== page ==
working in a clock shop,
living upstairs with my nine-lived cat.
As a baby, I was dusted with shine from the moon,
refracted through my window at a different angle for every dream.
Mama said, dreams are nonsense
and life is mostly duty and a difficult business.
I want slender wrists and a silver watch;
hips as round as the bend in a river stream,
and my hat piled high with blooms and feathers.
Mama's half dead now, not remembering what she said five minutes ago.
I say, "Mama, look at the moon, changeless, ever the cool Mistress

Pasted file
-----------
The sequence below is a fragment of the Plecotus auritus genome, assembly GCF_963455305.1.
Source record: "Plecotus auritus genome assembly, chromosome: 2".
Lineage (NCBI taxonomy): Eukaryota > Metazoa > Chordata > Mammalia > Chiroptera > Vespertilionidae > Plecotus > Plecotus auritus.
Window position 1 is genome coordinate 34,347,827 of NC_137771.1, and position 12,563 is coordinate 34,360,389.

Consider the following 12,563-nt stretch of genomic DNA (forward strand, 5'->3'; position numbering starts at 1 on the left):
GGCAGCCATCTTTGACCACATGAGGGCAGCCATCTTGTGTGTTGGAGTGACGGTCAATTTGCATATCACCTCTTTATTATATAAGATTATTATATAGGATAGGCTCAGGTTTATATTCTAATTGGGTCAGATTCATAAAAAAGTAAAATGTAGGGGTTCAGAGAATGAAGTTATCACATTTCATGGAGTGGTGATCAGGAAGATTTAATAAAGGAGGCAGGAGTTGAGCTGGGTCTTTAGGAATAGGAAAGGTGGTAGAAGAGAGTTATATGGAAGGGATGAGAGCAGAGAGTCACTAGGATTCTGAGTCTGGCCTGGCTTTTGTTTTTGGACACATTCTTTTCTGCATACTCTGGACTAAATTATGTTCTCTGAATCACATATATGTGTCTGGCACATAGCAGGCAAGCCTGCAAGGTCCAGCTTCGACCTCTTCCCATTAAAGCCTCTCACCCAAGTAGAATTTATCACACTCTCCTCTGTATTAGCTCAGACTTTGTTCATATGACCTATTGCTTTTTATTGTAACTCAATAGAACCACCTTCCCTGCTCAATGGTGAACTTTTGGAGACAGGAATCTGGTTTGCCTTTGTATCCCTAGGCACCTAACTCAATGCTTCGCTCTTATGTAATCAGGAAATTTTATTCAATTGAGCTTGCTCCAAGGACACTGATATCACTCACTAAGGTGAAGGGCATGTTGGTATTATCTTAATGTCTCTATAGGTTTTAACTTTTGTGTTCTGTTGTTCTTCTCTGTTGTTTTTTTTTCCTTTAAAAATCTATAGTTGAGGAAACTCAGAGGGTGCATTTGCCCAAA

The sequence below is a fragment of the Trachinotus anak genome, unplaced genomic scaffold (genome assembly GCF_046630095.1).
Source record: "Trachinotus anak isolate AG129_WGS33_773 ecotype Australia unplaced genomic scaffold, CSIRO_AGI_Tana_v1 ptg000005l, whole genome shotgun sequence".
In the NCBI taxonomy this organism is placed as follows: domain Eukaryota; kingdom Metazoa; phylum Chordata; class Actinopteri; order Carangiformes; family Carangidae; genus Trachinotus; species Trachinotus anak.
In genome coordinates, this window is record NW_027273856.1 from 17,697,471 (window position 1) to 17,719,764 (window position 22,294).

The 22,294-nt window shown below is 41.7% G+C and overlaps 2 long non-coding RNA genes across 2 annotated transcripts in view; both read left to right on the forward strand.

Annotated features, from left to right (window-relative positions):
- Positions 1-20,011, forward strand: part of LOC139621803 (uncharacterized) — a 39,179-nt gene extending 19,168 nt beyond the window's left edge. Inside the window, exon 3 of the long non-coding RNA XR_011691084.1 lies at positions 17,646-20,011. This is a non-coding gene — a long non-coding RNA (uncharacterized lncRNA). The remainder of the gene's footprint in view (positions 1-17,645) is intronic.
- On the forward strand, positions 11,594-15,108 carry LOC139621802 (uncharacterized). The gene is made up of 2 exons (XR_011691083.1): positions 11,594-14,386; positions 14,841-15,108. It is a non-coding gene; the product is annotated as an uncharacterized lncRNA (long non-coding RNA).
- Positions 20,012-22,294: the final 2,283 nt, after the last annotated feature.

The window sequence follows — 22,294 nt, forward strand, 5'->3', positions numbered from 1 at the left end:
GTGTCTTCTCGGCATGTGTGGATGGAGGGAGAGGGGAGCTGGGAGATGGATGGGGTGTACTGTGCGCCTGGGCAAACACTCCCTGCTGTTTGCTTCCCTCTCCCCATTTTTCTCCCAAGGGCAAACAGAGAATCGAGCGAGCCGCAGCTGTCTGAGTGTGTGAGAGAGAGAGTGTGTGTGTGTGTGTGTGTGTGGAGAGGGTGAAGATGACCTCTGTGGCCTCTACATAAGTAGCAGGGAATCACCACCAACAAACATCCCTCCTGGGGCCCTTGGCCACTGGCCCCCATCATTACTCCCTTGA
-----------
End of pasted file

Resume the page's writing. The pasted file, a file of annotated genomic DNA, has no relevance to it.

of outward sky and inward seas."
At last, mama doesn't contradict me. She has forgotten how.
I want to be a younger woman in a former time,
wearing deep blue dresses flared at the shoulder and cinched at the waist,
with white lace at every edge.
"Pussycat," I will ask, in the night quiet above the clock shop,
"What do you suppose we were, when we were older?"
Her attention will stay on the skylight, and the moon beyond,
as if there were no answer there;
or as if there were, and what foolish girl could fail to see it?
for Kerry's challenge at Real Toads: "Youth & Age"